Document at least a few instances of the harassment. This will demonstrate a timeline and established pattern of behavior. This makes it much more likely that the company will act for you.

Find a Lawyer

Research US attorneys just in case you need one. Look for an experienced lawyer who has handled similar cases in the past and consult with them before submitting your documentation to HR.

Submit Your Documentation

Take your documentation to your union representative or to human resources. The company will then launch an investigation and will interview you and your harasser.

File a Complaint

If you're planning to file a lawsuit in state or federal court, you need to file a formal complaint with the Equal Employment Opportunity Commission (EEOC). If your state has a fair employment agency, you'll also need to file a discrimination complaint with them as well.

Know Your Deadlines

While it can be tempting to avoid talking to your employer, don't delay in reporting the issue. If you begin feeling like their process for dealing with the harassment isn't working, be aware that if you don't do anything you could lose your rights.

There are a number of legal deadlines involved when it comes to filing a charge of discrimination or formal complaint with government agencies. And it's impossible to sue your employer without having first filed with either EEOC or a state agency.

After an act of sexual harassment, you have 300 days under federal law to file a complaint through the EEOC. However, it's important to know your state's employment law as well. You may only have 180 days to file, depending on the laws within your state.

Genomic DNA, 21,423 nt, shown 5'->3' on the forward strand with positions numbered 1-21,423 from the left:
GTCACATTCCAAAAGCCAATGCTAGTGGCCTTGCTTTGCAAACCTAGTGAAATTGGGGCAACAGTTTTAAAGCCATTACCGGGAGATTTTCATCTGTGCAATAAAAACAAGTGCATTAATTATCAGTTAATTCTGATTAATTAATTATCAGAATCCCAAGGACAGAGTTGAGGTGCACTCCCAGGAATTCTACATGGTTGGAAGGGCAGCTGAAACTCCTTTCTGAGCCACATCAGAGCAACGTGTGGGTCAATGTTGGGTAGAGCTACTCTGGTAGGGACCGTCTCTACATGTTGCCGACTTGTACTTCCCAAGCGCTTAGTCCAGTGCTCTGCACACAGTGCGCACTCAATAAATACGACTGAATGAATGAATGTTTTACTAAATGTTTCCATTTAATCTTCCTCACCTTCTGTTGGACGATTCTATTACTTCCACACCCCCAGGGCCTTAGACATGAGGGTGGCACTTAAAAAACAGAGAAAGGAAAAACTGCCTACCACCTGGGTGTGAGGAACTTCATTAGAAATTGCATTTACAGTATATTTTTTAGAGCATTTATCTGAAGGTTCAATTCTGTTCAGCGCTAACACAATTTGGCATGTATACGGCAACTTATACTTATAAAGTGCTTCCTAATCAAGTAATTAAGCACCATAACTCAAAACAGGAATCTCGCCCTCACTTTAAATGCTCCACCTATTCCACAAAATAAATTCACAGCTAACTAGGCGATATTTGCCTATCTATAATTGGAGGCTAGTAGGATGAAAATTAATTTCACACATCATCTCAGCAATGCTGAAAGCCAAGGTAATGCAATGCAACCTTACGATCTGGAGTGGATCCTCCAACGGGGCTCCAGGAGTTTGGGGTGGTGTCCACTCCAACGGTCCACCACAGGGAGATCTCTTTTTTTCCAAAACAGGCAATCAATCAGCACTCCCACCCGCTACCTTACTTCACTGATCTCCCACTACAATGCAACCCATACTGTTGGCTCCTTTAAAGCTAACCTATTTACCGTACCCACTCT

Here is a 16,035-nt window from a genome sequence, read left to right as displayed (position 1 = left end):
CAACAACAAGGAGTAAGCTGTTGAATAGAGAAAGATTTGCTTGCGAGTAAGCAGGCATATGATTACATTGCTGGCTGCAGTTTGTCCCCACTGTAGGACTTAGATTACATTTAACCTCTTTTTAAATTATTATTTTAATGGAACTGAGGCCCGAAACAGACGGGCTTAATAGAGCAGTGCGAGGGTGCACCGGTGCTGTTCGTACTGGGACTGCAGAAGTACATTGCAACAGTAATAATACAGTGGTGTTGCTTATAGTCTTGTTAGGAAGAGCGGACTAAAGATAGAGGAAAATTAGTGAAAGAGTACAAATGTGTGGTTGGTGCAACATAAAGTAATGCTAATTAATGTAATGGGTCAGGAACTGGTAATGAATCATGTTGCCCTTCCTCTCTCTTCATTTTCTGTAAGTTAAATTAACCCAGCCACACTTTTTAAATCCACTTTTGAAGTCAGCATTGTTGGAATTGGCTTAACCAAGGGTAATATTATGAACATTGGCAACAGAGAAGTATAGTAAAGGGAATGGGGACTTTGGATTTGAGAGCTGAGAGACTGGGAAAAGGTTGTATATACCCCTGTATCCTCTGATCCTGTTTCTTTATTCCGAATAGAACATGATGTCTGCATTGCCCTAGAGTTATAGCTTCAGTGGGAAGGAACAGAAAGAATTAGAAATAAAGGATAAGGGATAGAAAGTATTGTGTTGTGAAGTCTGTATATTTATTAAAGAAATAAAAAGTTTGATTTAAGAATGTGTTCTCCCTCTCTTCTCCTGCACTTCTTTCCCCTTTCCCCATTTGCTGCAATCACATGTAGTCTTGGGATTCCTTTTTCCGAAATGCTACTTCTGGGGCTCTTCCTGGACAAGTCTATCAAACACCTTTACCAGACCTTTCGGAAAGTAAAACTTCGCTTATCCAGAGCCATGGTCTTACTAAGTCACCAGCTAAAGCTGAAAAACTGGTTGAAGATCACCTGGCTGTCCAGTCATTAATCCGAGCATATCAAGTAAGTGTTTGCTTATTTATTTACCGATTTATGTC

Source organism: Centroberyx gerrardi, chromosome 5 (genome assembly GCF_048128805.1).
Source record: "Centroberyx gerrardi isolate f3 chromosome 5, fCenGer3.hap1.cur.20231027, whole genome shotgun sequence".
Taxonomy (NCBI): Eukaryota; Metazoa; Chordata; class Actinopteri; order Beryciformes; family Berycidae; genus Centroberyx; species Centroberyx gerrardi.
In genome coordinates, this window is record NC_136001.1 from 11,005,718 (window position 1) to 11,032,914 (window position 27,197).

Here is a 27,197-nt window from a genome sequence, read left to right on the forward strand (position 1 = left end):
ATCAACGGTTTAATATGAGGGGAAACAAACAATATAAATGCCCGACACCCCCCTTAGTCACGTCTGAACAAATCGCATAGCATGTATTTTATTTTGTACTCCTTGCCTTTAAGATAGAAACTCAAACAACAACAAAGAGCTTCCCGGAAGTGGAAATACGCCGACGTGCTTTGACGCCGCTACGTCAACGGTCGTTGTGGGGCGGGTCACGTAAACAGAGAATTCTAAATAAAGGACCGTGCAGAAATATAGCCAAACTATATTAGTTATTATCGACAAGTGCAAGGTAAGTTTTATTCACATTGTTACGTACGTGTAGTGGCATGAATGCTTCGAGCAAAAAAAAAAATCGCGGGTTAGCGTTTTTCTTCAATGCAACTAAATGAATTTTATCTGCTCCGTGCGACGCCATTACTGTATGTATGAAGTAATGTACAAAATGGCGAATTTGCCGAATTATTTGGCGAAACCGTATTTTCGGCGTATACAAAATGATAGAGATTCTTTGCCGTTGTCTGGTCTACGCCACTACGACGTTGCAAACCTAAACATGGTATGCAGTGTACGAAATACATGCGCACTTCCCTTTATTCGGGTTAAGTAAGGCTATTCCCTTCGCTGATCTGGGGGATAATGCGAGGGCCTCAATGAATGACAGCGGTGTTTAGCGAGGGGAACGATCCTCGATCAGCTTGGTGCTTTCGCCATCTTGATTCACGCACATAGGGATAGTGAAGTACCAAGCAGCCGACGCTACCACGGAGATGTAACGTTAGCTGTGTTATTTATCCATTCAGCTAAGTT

Keep in mind that if you add new events to your complaint, or you file new complaints that need to be investigated, you can have an extension up to three months.

File a lawsuit

Once you've filed your formal complaint, you may be considering filing a lawsuit. This is particularly common amongst victims who feel that they were mistreated by their company, or their complaint was ignored.

There are a few different remedies available to you with a lawsuit. They can include a reinstatement of your job (if you were transferred or fired), financial damages, and forcing your employer to change its policies and practices to prevent further sexual harassment.

If you're considering filing a lawsuit, you'll need to speak with an attorney, who will advise you of the steps that need to be taken in your state.

During the complaint process, you may receive a settlement offer. You don't have to accept this, but if you do, the complaint will be dismissed without any further action.

Wrapping up

Sexual harassment in the workplace can be devastating to your career, and can also impact your physical and mental health. With the above tips, you'll know how to file a sexual harassment complaint, so you can ensure that your claims are taken seriously.

Remember to document any instances of harassment and make it clear that any advances are unwanted. When in doubt, contact an attorney.

Looking for some more helpful career advice? Check out some more of our career-focused blog posts today.